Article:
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FTX companies owe more than $3 billion to major creditors




Sam Bankman-Fried’s businesses owe more than $3 billion to their biggest creditors, according to court documents, while the cryptocurrency group’s massive bankruptcy proceedings are underway.

Crypto exchange FTX and affiliates founded by Bankman-Fried filed a list of its 50 largest creditors on Sunday, all of whom are customers and owed more than $20 million, with two of them more than $200 million. The companies’ total liabilities are estimated at more than $10 billion, according to previous filings, and they may have more than 1[ads1] million creditors.

Publication of the list as part of Chapter 11 bankruptcy proceedings in Delaware had been delayed as bankruptcy practitioners struggled to find reliable records at FTX Group, which collapsed earlier this month following a liquidity crisis and allegations of mishandling client funds.

John Ray III, the bankruptcy expert who took control of the business and oversaw the winding-up of Enron, said in earlier filings that he had never seen “such a complete failure of corporate controls and such a complete absence of reliable financial information.”

FTX said it may be necessary to update the creditor list as “investigation[s] continue regarding amounts listed, including payments that may have been made but not yet reflected [company’s] books and records”.

The records show that 10 customers owe more than $100 million to FTX. The top 50 creditors, whose names have been redacted in the filing, are all owed more than $20 million. FTX said in previous court cases that disclosing the names of the major account holders would be anticompetitive.

FTX’s clients included large financial groups that traded cryptocurrencies, such as hedge funds. Unlike traditional exchanges, cryptocurrency trading venues also typically take custody of client funds. Customers who were unable to withdraw their money before the firm stopped payments now face a long wait to get their assets back.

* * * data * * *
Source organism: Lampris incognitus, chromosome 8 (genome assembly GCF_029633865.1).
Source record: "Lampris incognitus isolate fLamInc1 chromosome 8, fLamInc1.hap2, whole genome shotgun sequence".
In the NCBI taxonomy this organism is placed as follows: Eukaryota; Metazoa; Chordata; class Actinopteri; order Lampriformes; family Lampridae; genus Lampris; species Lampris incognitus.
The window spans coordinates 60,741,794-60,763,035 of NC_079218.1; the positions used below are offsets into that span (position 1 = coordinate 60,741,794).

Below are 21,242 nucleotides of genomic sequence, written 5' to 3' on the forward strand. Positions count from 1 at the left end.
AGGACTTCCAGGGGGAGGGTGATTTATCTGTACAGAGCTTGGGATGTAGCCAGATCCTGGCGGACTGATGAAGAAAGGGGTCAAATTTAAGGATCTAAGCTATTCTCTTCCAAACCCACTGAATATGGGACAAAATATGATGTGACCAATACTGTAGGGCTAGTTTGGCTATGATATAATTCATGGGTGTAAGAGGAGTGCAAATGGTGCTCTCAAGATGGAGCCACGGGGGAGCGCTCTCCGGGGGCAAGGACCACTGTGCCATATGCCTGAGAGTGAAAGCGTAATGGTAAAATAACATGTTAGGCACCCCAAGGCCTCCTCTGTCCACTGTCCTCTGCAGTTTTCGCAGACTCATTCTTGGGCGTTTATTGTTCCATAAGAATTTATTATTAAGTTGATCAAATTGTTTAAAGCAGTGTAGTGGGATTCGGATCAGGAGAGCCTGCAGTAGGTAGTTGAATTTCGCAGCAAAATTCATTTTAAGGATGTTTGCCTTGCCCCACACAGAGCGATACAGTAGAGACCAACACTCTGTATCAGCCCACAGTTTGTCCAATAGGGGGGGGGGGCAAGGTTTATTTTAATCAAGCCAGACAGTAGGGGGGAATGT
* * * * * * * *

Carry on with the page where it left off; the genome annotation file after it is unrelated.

In other recent cryptocurrency bankruptcy cases involving Voyager Digital and Celsius Networks, a key legal issue has been determining whether account holders are unsecured creditors or have a higher priority status in determining who gets paid first. Another question that is likely to arise is whether account holders who withdrew their money immediately before the bankruptcy filing are subject to refunds.

The collapse of the exchange, which until this month was considered to be among the most trusted places for digital assets, has raised fears that other firms could be exposed to their exposure to FTX and a crisis of confidence in the market.

Shares in Silvergate, a US bank known for its involvement in crypto, fell around 30 percent last week. The bank has said it has “the liquidity and capital adequacy to support volatility”.

Hedge fund Galois Capital told clients earlier this month that it had “about half of our capital in FTX”. Based on Galois’ assets under management as of June, that could amount to around $100 million.

In another filing on Saturday, FTX said the company had 330 workers around the world but was experiencing “extraordinary attrition”. It asked the court for permission to continue paying remaining employees it said were critical to the bankruptcy case.

FTX revealed in court papers that new CEO Ray is billing his time at $1,300 an hour and that he has been paid a retainer fee of $200,000. It has also retained three new executives to assist in the bankruptcy, including a CFO.

An initial court hearing is set for Tuesday morning in federal bankruptcy court in Delaware before Judge John Dorsey.



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